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Come, kittle up your moorland harp

Wi' gleesome touch!
Ne'er mind how Fortune waft an' warp;

She's but a b-tch.

She's gien me monie a jest an' fleg,
Sin' I could striddle'owre a rig;
But by the L-d, tho' I should beg

Wi' layart pow,
I'll laughi an' sing, an' shake my leg,

As langs I dow!
Now comes the sax-an’-twentieth simmer
I've seen the bud ope' the timmer,
Still persecuted by the limmer

Frae year to year;
But yet, despite the kittle kimmer,

1, Rob, am here.

Do ye envy the city Gent,
Behind a kist to lie and skient,
Or purse-proud, big wi' cent. per centa

And muckle wane,
In some bit burgh to represent

A Bailie's name!

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Or, is't the paughty, feudal Thane,
Wi' ruffled sark an' glancing cane,
Wha thinks himsel nae sheep-shank bane,

But lordly stalks,
While caps and bonnets aff are taen,

As by he walks ?
O Thou wha gies us each good gist
Gie me o' wit an' sense a lift,
Then turn me, if Thou please, adrift,

Thro' Scotland wide;

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Wi' Cits nor Lairds I wadna shift,

In a' their pride!"
Were this the charter of our state,
"On pain of hell be rich an' great,"
Damnation then would be our late,

Beyond remead;
But tbanks to Heav'n! that's no the gate

We learn our creed :

For thus the royal mandate ran, When first the human race began“ The social, friendly, honest man,

Whate'er he be, 'Tis he fulfils great Nature's plan,

An' none but he !"

O mandate glorious and divine!
The ragged followers of the Nine,
Poor, thoughtless devils ! yet may shine

In glorious light,
While sordid sons of Mammon's line

Are dark as night. Tho' here they scrape, an' squeeze, an' growTheir wortbless neivefu' of a soul May in some future carcase howl,

The forest fright; Or in some day-detesting owl

May shun the light.

Then may Lapraik and Burns arise, To reach their native, kindred skies, And sing their pleasures, hopes, an’ joys,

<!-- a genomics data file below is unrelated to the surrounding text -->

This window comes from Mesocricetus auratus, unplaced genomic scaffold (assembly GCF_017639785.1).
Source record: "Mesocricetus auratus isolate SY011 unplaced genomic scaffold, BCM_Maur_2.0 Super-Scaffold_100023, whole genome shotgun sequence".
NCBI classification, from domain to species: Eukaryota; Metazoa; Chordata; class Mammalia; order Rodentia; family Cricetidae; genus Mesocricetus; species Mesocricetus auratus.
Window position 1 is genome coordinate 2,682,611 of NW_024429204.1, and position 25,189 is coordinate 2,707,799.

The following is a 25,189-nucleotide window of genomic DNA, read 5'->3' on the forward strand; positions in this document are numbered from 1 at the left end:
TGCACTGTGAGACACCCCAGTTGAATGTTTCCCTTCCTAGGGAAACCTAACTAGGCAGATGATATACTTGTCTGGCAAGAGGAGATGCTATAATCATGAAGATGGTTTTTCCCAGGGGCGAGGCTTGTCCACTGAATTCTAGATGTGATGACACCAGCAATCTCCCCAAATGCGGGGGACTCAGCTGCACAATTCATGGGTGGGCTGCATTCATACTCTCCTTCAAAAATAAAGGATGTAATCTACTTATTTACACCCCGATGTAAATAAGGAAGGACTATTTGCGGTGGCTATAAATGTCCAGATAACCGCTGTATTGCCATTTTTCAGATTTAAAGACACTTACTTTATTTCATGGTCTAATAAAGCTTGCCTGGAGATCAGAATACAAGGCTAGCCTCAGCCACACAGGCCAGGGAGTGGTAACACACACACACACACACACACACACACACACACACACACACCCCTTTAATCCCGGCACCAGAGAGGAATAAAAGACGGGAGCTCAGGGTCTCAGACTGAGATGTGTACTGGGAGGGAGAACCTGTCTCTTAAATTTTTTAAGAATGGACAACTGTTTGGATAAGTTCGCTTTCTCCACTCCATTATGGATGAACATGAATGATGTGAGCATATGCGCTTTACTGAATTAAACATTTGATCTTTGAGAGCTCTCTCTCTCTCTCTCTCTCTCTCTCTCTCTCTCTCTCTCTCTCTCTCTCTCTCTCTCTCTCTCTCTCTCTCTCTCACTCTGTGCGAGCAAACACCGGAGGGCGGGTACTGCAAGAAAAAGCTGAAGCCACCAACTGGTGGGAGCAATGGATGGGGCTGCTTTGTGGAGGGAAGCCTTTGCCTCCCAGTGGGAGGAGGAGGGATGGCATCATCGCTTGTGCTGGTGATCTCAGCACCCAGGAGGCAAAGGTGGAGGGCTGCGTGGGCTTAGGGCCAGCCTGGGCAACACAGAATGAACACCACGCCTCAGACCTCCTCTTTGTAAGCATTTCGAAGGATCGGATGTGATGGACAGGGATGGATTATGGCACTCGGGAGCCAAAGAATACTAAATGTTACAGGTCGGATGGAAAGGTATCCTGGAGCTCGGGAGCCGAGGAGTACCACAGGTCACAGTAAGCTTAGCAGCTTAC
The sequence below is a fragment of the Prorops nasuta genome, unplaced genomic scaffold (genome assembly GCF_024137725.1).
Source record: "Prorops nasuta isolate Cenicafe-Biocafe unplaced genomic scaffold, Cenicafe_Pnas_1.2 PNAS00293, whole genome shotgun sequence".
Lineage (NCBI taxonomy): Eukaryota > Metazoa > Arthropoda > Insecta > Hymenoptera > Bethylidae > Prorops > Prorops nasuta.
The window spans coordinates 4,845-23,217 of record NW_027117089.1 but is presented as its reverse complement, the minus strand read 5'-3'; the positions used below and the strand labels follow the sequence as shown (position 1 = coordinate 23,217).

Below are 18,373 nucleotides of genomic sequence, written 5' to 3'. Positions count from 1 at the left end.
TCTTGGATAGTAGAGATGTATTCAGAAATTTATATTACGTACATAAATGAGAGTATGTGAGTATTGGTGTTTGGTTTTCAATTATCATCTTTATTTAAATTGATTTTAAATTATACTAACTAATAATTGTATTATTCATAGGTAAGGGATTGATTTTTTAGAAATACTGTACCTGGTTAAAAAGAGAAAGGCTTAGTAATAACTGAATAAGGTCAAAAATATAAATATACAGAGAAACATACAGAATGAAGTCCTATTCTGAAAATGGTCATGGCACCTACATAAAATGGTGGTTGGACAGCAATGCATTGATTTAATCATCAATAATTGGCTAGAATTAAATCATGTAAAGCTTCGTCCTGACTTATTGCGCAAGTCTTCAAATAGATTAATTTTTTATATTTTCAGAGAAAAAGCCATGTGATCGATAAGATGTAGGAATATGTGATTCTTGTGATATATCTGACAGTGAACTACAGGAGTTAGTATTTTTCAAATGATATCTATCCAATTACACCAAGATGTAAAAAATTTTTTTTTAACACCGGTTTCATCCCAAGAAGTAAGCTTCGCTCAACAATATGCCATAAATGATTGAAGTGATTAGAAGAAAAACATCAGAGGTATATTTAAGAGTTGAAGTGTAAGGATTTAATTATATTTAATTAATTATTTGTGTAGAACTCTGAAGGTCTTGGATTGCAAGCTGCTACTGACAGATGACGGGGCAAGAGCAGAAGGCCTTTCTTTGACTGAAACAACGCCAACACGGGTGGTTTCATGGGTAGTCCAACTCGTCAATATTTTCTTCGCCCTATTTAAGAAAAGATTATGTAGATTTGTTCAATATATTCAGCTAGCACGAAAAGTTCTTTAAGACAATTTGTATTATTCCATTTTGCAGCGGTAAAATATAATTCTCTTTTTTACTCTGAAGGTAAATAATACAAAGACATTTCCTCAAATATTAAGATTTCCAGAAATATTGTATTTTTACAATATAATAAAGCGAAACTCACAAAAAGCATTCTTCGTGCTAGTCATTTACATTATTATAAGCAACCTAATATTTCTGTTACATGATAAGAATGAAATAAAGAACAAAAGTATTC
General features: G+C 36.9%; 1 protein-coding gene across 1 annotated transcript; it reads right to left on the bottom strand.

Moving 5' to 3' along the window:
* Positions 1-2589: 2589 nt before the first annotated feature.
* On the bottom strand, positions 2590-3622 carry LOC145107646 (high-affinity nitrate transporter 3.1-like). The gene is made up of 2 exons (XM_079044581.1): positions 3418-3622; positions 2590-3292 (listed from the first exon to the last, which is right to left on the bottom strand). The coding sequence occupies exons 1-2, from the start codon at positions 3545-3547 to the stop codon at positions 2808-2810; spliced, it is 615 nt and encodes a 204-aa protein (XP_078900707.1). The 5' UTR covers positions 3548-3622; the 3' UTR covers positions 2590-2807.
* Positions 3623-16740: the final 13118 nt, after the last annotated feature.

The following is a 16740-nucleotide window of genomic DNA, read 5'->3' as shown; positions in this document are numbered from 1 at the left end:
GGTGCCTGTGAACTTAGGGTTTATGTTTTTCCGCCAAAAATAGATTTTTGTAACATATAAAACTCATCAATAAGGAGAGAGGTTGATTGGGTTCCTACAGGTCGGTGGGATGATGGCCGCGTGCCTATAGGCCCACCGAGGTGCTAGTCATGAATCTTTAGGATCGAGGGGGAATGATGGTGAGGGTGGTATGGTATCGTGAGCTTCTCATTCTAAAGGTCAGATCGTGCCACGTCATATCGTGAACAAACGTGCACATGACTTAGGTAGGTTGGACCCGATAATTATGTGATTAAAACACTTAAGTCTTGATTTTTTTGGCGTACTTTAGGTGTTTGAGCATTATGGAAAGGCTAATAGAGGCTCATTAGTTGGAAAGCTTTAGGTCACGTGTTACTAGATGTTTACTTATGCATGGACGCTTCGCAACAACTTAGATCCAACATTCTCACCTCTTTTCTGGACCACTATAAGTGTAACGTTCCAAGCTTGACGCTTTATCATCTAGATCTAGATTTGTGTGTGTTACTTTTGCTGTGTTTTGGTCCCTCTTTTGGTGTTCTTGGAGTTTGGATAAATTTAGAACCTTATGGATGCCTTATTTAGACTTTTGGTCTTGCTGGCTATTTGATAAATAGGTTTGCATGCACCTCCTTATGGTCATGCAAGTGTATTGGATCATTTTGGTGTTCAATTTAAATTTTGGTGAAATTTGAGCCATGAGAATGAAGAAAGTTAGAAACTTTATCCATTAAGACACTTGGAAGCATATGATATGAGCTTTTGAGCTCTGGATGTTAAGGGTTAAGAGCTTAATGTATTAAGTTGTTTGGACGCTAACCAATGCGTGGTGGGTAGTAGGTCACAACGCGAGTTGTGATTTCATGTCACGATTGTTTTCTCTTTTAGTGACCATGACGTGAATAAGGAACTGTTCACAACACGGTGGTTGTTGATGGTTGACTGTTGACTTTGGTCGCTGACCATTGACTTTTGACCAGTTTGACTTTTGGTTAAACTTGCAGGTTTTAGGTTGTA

In some mild sphere, Still closer knit in friendship’s ties,

Each passing year!

TO W. S***** N,


May, 1785.

I Gal your letter winsome Willie ;
Wi' gratefu' heart I thank you brawlie;
Tho? I maun say't, I wad be silly,

An' unco vain,
Should I believe, my coaxin billy,

Your flatt'rin strain.

But I'se believe ye kindly meant it, I sud be laith to think ye hinted Ironic satire, sidelins sklented

On my poor Musie; Tho' in sic phraisin terms ye’ve penn'd it,

I scarce excuse ye.

My senses wad be in a creel, Should I but dare a hope to speel, WiAllan, or wi' Gilbertfield,

The braes o fame; Or Fergusson, the writer-chiel,

A deathless name.

(O Fergusson! thy glorious parts Ill suited law's, dry musty arts! My curse upon your whunstane hearts,

Ye E’nburgh gentry! The tythe o' what ye waste at cartes,

Wad stow'd his pantry!)

Yet when a tale comes i' my head,
Or lasses gie my heart a screed,
As whyles the're like to be my dead,

(O sad disease!) I kittle up my rustic reed

It gies my ease.

Auld Coila now may fidge fu' fain
She's gotten Poets o' her ain,
Chiels wha their chanters winna hain,

But tune their lays
Till echoes a' resound again

Her weel-sung praise.

Nae Poet thought her worth his while, To set her name in measur'd style! She lay like some unkenn'd-ofisle

Beside New-Holland, Or whare wild-meeting oceans boil

Besouth Magellan.

Ramsay an' famous Fergusson Gied Forth an Tay a lift aboon; Yairow an' Tweed, to monie a tune,

Owre Scotland rings While Irwin, Lugar, Ayr, on' Doon,

Nae body sings.

Th' Illissus, Tiber, Thames an' Seine, Glide sweet in monie a tunefu' line! But, Willie, set your fit to mine,

An'cock your crest, W'U gar our streams and burnies shine

Up wi' the best.

We'll sing auld Coila's plains an fells, Her moors red-brown wi' heather-bells, Her banks an' braes, her dens an' dells,

Where glorious Wallace Aft bure the gree, as story tells,

Frae Southron billies.

At Wallace's name what Scottish blood But boils up in a spring-tide flood! Oft have our fearless fathers strode

By Wallace's side, Still pressing onward, red-wat shod,

Or glorious dy'd.

O'sweet are Coila's haughs an' woods, When lintwhites chant amang the buds, And jirkin bares, in amorous whids,

Their loves enjoy, While thro' the braes the cushat croods

Wi' wailfu' cry!

Ev'n winter bleak has charms to me, When winds rave through the naked tree; Or frosts on hills of Ochiltree

Are hoary gray; Or blinding drifts wild furious flee,

Dark'ning the day!

O Nature ! a' thy shews an' forms To feeling pensive hearts nae charms! Whether the summer kindly warms,

Wi' life an' light, Or winter howls, in gusty storms,

The lang, dark night!

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